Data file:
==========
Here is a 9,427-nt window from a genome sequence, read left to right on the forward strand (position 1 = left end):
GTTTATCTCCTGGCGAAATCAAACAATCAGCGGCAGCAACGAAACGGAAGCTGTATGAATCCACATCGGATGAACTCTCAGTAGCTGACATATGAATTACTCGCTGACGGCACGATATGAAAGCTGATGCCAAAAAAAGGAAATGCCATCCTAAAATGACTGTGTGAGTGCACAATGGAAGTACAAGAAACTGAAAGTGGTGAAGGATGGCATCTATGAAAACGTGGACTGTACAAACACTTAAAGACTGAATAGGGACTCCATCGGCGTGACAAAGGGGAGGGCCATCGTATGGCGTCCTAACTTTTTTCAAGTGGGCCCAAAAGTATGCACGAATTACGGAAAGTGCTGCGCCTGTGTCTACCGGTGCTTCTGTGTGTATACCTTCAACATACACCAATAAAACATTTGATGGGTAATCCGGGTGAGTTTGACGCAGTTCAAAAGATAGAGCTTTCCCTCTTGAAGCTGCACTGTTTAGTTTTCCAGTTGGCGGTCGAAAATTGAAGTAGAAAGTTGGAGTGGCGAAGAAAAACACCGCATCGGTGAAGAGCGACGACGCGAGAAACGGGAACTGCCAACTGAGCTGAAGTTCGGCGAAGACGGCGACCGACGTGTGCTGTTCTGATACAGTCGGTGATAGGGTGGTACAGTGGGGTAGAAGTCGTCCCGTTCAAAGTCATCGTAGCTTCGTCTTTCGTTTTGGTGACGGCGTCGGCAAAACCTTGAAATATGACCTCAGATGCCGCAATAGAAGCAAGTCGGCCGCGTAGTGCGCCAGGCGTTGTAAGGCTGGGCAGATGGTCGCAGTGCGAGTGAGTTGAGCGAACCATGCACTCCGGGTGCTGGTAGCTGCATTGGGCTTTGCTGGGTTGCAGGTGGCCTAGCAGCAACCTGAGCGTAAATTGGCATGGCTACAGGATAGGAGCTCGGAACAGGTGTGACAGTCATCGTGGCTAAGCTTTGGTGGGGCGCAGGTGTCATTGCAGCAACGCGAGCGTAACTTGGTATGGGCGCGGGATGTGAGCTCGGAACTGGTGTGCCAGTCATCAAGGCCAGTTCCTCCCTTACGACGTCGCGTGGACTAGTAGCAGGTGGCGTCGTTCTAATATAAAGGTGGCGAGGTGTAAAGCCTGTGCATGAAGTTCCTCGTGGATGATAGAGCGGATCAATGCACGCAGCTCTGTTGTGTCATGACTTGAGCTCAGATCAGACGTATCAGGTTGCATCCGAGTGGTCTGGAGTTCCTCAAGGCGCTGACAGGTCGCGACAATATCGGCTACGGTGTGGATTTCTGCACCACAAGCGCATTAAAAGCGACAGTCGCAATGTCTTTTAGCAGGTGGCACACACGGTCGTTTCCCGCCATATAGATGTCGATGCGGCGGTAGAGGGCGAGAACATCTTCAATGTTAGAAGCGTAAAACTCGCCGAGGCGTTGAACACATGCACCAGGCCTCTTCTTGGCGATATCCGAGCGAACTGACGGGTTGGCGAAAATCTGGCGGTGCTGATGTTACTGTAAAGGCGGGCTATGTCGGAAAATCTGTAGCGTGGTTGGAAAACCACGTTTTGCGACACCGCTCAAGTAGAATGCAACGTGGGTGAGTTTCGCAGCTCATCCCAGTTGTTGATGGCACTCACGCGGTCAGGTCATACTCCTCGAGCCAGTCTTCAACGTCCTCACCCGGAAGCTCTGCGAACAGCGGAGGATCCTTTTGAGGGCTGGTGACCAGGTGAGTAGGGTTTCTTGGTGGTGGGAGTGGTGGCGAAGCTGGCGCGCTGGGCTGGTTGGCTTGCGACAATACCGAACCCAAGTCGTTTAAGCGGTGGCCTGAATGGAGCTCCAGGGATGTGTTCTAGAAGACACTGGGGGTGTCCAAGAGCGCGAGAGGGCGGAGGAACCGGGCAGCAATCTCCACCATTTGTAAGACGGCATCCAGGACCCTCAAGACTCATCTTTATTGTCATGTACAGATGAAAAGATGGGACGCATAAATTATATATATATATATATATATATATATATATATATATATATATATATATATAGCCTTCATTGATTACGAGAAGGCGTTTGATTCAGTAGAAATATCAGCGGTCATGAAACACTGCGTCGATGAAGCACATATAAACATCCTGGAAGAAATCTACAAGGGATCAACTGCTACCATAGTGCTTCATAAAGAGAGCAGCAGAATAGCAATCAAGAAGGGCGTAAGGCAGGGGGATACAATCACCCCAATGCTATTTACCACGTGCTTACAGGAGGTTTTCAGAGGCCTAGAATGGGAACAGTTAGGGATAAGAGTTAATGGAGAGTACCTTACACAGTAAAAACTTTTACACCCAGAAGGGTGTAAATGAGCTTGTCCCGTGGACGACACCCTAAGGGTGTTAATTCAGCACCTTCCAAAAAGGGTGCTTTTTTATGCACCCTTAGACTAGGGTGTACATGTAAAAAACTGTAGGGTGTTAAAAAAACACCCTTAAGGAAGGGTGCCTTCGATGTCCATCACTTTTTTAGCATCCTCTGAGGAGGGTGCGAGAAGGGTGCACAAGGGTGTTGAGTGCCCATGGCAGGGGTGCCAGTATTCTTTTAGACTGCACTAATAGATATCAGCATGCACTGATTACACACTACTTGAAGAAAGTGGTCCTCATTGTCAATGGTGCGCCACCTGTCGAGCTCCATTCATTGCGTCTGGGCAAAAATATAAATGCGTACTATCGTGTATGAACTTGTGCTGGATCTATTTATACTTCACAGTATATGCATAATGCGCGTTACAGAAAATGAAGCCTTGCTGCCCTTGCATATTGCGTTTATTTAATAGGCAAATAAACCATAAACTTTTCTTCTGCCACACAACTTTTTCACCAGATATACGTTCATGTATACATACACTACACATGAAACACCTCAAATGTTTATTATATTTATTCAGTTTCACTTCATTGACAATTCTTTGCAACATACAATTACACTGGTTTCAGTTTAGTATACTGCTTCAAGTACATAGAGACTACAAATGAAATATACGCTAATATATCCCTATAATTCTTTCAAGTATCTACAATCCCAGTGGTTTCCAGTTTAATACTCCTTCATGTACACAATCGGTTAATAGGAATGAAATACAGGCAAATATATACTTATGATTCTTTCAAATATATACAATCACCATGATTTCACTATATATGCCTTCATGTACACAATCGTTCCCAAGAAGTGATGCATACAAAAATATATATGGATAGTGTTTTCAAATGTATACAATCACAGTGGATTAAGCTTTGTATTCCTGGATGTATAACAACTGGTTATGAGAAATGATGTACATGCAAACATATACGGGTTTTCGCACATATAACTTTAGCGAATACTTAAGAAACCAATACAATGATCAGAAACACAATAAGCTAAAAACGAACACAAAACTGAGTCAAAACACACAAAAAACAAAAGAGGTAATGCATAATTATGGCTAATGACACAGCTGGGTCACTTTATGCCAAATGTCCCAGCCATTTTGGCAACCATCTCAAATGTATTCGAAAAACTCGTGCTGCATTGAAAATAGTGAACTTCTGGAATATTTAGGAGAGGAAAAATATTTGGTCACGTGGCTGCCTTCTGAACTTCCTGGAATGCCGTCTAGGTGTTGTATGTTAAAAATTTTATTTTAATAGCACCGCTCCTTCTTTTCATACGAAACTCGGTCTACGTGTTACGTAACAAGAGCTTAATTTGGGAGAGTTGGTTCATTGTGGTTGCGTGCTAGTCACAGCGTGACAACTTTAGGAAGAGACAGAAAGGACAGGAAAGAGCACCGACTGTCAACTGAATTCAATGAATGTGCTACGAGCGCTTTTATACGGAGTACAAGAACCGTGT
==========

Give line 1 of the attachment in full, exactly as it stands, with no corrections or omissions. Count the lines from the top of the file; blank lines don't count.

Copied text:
Here is a 9,427-nt window from a genome sequence, read left to right on the forward strand (position 1 = left end):